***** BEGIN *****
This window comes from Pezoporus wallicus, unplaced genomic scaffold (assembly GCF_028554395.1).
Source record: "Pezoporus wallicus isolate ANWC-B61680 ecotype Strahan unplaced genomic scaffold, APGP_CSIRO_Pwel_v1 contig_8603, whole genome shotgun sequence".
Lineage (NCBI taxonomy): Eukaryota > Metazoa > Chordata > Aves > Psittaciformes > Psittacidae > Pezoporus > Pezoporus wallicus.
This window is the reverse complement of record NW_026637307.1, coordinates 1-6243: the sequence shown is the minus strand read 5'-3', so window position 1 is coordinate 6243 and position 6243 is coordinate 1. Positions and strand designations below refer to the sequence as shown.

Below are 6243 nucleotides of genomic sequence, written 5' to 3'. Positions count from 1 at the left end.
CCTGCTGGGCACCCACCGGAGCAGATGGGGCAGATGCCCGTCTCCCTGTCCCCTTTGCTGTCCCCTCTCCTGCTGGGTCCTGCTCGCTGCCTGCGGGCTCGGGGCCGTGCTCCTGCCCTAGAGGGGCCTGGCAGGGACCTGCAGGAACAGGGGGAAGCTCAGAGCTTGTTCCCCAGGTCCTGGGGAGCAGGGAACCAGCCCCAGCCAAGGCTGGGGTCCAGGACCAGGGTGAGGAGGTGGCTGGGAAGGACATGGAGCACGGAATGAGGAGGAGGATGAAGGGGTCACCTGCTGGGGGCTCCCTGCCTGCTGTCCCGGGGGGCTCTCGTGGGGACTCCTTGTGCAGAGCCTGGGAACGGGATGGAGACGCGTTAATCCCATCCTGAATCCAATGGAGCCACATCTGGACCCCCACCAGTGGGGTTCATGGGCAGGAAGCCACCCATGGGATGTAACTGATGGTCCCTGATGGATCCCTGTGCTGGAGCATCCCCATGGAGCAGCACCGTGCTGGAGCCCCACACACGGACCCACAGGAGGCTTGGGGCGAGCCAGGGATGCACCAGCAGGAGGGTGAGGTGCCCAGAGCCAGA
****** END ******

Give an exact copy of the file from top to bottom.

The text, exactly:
This window comes from Pezoporus wallicus, unplaced genomic scaffold (assembly GCF_028554395.1).
Source record: "Pezoporus wallicus isolate ANWC-B61680 ecotype Strahan unplaced genomic scaffold, APGP_CSIRO_Pwel_v1 contig_8603, whole genome shotgun sequence".
Lineage (NCBI taxonomy): Eukaryota > Metazoa > Chordata > Aves > Psittaciformes > Psittacidae > Pezoporus > Pezoporus wallicus.
This window is the reverse complement of record NW_026637307.1, coordinates 1-6243: the sequence shown is the minus strand read 5'-3', so window position 1 is coordinate 6243 and position 6243 is coordinate 1. Positions and strand designations below refer to the sequence as shown.

Below are 6243 nucleotides of genomic sequence, written 5' to 3'. Positions count from 1 at the left end.
CCTGCTGGGCACCCACCGGAGCAGATGGGGCAGATGCCCGTCTCCCTGTCCCCTTTGCTGTCCCCTCTCCTGCTGGGTCCTGCTCGCTGCCTGCGGGCTCGGGGCCGTGCTCCTGCCCTAGAGGGGCCTGGCAGGGACCTGCAGGAACAGGGGGAAGCTCAGAGCTTGTTCCCCAGGTCCTGGGGAGCAGGGAACCAGCCCCAGCCAAGGCTGGGGTCCAGGACCAGGGTGAGGAGGTGGCTGGGAAGGACATGGAGCACGGAATGAGGAGGAGGATGAAGGGGTCACCTGCTGGGGGCTCCCTGCCTGCTGTCCCGGGGGGCTCTCGTGGGGACTCCTTGTGCAGAGCCTGGGAACGGGATGGAGACGCGTTAATCCCATCCTGAATCCAATGGAGCCACATCTGGACCCCCACCAGTGGGGTTCATGGGCAGGAAGCCACCCATGGGATGTAACTGATGGTCCCTGATGGATCCCTGTGCTGGAGCATCCCCATGGAGCAGCACCGTGCTGGAGCCCCACACACGGACCCACAGGAGGCTTGGGGCGAGCCAGGGATGCACCAGCAGGAGGGTGAGGTGCCCAGAGCCAGA